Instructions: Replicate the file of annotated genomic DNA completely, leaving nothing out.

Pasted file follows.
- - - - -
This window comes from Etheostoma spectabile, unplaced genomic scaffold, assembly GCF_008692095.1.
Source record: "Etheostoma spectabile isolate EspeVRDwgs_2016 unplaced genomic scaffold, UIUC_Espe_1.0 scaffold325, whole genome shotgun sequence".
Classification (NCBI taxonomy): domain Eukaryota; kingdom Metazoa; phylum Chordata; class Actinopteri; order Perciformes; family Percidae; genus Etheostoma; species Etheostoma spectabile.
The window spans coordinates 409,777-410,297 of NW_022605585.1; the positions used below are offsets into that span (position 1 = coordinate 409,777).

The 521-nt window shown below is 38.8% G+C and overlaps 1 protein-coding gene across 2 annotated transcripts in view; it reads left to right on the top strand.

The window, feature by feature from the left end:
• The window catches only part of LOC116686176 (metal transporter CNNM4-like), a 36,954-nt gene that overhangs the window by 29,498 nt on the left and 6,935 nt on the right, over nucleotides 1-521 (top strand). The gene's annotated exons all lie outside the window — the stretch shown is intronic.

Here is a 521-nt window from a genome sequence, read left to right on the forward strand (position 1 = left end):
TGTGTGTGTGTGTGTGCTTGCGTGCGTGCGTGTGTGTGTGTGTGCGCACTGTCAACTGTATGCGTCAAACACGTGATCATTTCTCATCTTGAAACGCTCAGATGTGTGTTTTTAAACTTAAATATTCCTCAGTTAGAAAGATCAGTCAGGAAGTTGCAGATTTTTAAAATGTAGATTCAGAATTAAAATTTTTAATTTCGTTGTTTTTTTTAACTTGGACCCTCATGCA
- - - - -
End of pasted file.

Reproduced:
This window comes from Etheostoma spectabile, unplaced genomic scaffold, assembly GCF_008692095.1.
Source record: "Etheostoma spectabile isolate EspeVRDwgs_2016 unplaced genomic scaffold, UIUC_Espe_1.0 scaffold325, whole genome shotgun sequence".
Classification (NCBI taxonomy): domain Eukaryota; kingdom Metazoa; phylum Chordata; class Actinopteri; order Perciformes; family Percidae; genus Etheostoma; species Etheostoma spectabile.
The window spans coordinates 409,777-410,297 of NW_022605585.1; the positions used below are offsets into that span (position 1 = coordinate 409,777).

The 521-nt window shown below is 38.8% G+C and overlaps 1 protein-coding gene across 2 annotated transcripts in view; it reads left to right on the top strand.

The window, feature by feature from the left end:
• The window catches only part of LOC116686176 (metal transporter CNNM4-like), a 36,954-nt gene that overhangs the window by 29,498 nt on the left and 6,935 nt on the right, over nucleotides 1-521 (top strand). The gene's annotated exons all lie outside the window — the stretch shown is intronic.

Here is a 521-nt window from a genome sequence, read left to right on the forward strand (position 1 = left end):
TGTGTGTGTGTGTGTGCTTGCGTGCGTGCGTGTGTGTGTGTGTGCGCACTGTCAACTGTATGCGTCAAACACGTGATCATTTCTCATCTTGAAACGCTCAGATGTGTGTTTTTAAACTTAAATATTCCTCAGTTAGAAAGATCAGTCAGGAAGTTGCAGATTTTTAAAATGTAGATTCAGAATTAAAATTTTTAATTTCGTTGTTTTTTTTAACTTGGACCCTCATGCA